Last year, the Conference of Churches in Grenada started working with the Government on alternatives to austerity to deal with the debt crisis. A ‘Jubilee Committee’ was created with representatives of both the government and the conference of churches. Following this, the Government publicly called for debt cancellation from all its lenders, to negotiate a reduction in the debt down to a sustainable level. Campaigners in the UK and elsewhere have been calling on governments to publicly support this proposal. But so far they haven’t.
Instead, the government of Grenada is negotiating separately with different lenders. It is likely that there will be a significant reduction in the debt owed to private lenders, which may have been helped by the work done by the Conference of Churches, and support from international campaigners. But it is still unclear what the response from the UK government and others is. And institutions such as the IMF, World Bank and Caribbean Development Bank have insisted on being paid in full, with them falsely telling the government they are not legally allowed to cancel debt (something the IMF and World Bank have done for 35 countries through the Heavily Indebted Poor Countries initiative).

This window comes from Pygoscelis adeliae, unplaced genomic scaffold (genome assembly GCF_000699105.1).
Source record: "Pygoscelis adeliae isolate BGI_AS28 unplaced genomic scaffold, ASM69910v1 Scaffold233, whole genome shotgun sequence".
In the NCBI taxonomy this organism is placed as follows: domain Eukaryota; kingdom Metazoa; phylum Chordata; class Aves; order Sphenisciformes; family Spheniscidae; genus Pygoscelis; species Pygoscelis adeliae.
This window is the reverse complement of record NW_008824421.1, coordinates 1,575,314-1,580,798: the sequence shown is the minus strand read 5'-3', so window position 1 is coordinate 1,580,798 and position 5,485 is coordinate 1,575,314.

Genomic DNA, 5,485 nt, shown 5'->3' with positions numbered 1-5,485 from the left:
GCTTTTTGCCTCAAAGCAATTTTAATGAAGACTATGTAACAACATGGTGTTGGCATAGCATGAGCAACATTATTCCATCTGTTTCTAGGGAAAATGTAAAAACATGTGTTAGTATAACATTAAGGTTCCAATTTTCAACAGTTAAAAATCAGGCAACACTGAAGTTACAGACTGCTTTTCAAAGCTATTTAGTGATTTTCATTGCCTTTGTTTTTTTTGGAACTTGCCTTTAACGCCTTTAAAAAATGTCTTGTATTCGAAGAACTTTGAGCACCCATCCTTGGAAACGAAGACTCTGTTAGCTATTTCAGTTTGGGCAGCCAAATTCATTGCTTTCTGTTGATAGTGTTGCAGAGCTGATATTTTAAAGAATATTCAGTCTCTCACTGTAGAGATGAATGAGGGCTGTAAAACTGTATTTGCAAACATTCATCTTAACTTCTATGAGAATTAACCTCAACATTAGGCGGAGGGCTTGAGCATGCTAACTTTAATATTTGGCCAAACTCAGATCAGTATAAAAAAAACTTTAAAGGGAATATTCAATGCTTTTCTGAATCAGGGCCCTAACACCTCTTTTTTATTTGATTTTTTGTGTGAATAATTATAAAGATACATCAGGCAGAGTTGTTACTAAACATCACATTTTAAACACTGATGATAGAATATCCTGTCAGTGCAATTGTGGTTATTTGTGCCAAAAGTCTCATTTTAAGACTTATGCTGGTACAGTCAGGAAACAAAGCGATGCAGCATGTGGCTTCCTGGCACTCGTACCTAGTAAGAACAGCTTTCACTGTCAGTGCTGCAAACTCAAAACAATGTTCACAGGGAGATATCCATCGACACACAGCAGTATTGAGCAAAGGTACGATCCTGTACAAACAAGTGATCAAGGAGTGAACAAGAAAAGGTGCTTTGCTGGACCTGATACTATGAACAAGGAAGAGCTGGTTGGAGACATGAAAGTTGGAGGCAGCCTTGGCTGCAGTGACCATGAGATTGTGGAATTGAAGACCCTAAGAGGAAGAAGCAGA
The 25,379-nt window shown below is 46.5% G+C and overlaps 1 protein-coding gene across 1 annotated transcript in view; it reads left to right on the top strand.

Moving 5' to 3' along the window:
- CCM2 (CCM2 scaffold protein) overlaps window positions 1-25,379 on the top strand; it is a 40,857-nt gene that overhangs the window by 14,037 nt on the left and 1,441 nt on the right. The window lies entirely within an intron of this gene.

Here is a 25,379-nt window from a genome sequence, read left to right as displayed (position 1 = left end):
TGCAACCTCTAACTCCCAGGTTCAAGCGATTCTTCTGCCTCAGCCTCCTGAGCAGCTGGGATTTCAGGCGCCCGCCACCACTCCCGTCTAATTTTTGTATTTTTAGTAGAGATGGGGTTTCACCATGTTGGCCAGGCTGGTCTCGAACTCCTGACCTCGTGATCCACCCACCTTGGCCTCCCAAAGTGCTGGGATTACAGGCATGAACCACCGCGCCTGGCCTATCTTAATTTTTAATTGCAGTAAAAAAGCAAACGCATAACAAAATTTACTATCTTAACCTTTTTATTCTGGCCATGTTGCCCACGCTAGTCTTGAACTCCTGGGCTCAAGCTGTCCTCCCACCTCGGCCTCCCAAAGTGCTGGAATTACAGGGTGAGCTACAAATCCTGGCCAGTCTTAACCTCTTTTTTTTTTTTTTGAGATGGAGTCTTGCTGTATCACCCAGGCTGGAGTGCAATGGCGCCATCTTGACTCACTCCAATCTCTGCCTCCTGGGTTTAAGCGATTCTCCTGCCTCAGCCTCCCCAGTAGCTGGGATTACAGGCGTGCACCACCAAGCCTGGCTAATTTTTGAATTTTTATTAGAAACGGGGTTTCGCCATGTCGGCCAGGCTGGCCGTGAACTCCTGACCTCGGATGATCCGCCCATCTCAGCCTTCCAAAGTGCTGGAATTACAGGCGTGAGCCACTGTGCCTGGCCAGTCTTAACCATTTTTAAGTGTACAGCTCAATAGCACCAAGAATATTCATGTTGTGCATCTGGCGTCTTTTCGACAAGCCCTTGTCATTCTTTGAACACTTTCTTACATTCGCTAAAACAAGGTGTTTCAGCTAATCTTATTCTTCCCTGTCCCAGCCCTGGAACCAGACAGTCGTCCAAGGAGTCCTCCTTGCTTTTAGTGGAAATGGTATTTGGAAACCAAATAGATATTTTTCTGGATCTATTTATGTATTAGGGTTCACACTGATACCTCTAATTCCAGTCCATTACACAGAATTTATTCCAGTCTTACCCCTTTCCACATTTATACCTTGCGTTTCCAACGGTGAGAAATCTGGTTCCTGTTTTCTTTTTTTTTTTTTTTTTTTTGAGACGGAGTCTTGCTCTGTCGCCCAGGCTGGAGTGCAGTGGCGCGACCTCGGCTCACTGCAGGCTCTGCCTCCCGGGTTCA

On one bus journey, the driver Perry is delighted to hear that there are people in Europe and the US trying to help get Grenada’s debt cancelled. He doesn’t see it as an act of charity, but one of justice:
“England bled us dry for many years of our cocoa and nutmeg, being made rich whilst we were made poor. It’s time for them to give something back. We really need your help in getting the debt written-off.”